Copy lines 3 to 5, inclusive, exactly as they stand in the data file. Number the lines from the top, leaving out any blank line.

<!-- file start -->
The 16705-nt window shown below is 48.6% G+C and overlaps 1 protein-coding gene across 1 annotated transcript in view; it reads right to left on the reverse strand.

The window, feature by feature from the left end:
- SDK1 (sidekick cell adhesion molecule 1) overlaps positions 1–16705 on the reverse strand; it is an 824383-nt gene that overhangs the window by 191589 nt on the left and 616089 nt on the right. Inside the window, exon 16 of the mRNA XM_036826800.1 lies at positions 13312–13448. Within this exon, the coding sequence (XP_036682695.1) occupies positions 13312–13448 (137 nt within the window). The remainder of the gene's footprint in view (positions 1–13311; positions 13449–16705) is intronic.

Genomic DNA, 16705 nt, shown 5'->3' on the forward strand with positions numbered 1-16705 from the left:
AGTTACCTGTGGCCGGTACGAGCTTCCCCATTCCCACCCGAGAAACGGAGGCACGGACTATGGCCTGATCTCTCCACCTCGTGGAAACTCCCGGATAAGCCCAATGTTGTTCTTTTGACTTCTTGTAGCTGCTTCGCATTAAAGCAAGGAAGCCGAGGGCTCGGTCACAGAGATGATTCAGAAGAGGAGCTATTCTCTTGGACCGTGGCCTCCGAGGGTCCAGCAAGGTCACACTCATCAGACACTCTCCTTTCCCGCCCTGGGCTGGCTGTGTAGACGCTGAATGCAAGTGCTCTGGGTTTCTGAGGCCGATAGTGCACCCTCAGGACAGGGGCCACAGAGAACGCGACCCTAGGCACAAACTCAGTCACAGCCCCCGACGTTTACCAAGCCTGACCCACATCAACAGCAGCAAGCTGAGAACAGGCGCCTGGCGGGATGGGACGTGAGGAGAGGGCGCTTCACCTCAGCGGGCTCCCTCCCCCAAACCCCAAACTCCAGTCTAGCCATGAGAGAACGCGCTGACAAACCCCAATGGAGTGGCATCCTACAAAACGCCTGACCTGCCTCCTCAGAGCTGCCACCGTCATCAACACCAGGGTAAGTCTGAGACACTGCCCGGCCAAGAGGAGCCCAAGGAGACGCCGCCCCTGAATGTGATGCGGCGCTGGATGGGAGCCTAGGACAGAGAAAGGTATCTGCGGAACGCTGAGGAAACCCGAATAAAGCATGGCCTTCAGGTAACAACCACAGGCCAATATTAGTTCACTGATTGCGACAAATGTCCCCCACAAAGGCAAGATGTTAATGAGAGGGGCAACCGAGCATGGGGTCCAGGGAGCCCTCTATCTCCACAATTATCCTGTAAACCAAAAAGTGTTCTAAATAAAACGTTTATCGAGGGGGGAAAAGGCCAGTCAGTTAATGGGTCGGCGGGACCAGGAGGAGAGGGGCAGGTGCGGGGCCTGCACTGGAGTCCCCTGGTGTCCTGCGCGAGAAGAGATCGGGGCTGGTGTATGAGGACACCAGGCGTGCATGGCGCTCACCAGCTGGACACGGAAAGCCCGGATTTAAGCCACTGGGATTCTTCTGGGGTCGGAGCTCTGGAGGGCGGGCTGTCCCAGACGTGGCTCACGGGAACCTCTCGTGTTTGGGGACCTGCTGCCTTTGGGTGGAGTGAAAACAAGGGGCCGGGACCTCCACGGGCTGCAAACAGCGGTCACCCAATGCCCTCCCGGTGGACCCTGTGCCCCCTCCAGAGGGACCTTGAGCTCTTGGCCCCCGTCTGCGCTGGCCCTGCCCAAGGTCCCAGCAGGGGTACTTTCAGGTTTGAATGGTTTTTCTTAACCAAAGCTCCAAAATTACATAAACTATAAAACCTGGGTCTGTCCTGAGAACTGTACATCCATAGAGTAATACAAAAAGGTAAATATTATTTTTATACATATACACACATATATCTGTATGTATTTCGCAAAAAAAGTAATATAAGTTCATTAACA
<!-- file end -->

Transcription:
- SDK1 (sidekick cell adhesion molecule 1) overlaps positions 1–16705 on the reverse strand; it is an 824383-nt gene that overhangs the window by 191589 nt on the left and 616089 nt on the right. Inside the window, exon 16 of the mRNA XM_036826800.1 lies at positions 13312–13448. Within this exon, the coding sequence (XP_036682695.1) occupies positions 13312–13448 (137 nt within the window). The remainder of the gene's footprint in view (positions 1–13311; positions 13449–16705) is intronic.

Genomic DNA, 16705 nt, shown 5'->3' on the forward strand with positions numbered 1-16705 from the left:
AGTTACCTGTGGCCGGTACGAGCTTCCCCATTCCCACCCGAGAAACGGAGGCACGGACTATGGCCTGATCTCTCCACCTCGTGGAAACTCCCGGATAAGCCCAATGTTGTTCTTTTGACTTCTTGTAGCTGCTTCGCATTAAAGCAAGGAAGCCGAGGGCTCGGTCACAGAGATGATTCAGAAGAGGAGCTATTCTCTTGGACCGTGGCCTCCGAGGGTCCAGCAAGGTCACACTCATCAGACACTCTCCTTTCCCGCCCTGGGCTGGCTGTGTAGACGCTGAATGCAAGTGCTCTGGGTTTCTGAGGCCGATAGTGCACCCTCAGGACAGGGGCCACAGAGAACGCGACCCTAGGCACAAACTCAGTCACAGCCCCCGACGTTTACCAAGCCTGACCCACATCAACAGCAGCAAGCTGAGAACAGGCGCCTGGCGGGATGGGACGTGAGGAGAGGGCGCTTCACCTCAGCGGGCTCCCTCCCCCAAACCCCAAACTCCAGTCTAGCCATGAGAGAACGCGCTGACAAACCCCAATGGAGTGGCATCCTACAAAACGCCTGACCTGCCTCCTCAGAGCTGCCACCGTCATCAACACCAGGGTAAGTCTGAGACACTGCCCGGCCAAGAGGAGCCCAAGGAGACGCCGCCCCTGAATGTGATGCGGCGCTGGATGGGAGCCTAGGACAGAGAAAGGTATCTGCGGAACGCTGAGGAAACCCGAATAAAGCATGGCCTTCAGGTAACAACCACAGGCCAATATTAGTTCACTGATTGCGACAAATGTCCCCCACAAAGGCAAGATGTTAATGAGAGGGGCAACCGAGCATGGGGTCCAGGGAGCCCTCTATCTCCACAATTATCCTGTAAACCAAAAAGTGTTCTAAATAAAACGTTTATCGAGGGGGGAAAAGGCCAGTCAGTTAATGGGTCGGCGGGACCAGGAGGAGAGGGGCAGGTGCGGGGCCTGCACTGGAGTCCCCTGGTGTCCTGCGCGAGAAGAGATCGGGGCTGGTGTATGAGGACACCAGGCGTGCATGGCGCTCACCAGCTGGACACGGAAAGCCCGGATTTAAGCCACTGGGATTCTTCTGGGGTCGGAGCTCTGGAGGGCGGGCTGTCCCAGACGTGGCTCACGGGAACCTCTCGTGTTTGGGGACCTGCTGCCTTTGGGTGGAGTGAAAACAAGGGGCCGGGACCTCCACGGGCTGCAAACAGCGGTCACCCAATGCCCTCCCGGTGGACCCTGTGCCCCCTCCAGAGGGACCTTGAGCTCTTGGCCCCCGTCTGCGCTGGCCCTGCCCAAGGTCCCAGCAGGGGTACTTTCAGGTTTGAATGGTTTTTCTTAACCAAAGCTCCAAAATTACATAAACTATAAAACCTGGGTCTGTCCTGAGAACTGTACATCCATAGAGTAATACAAAAAGGTAAATATTATTTTTATACATATACACACATATATCTGTATGTATTTCGCAAAAAAAGTAATATAAGTTCATTAACA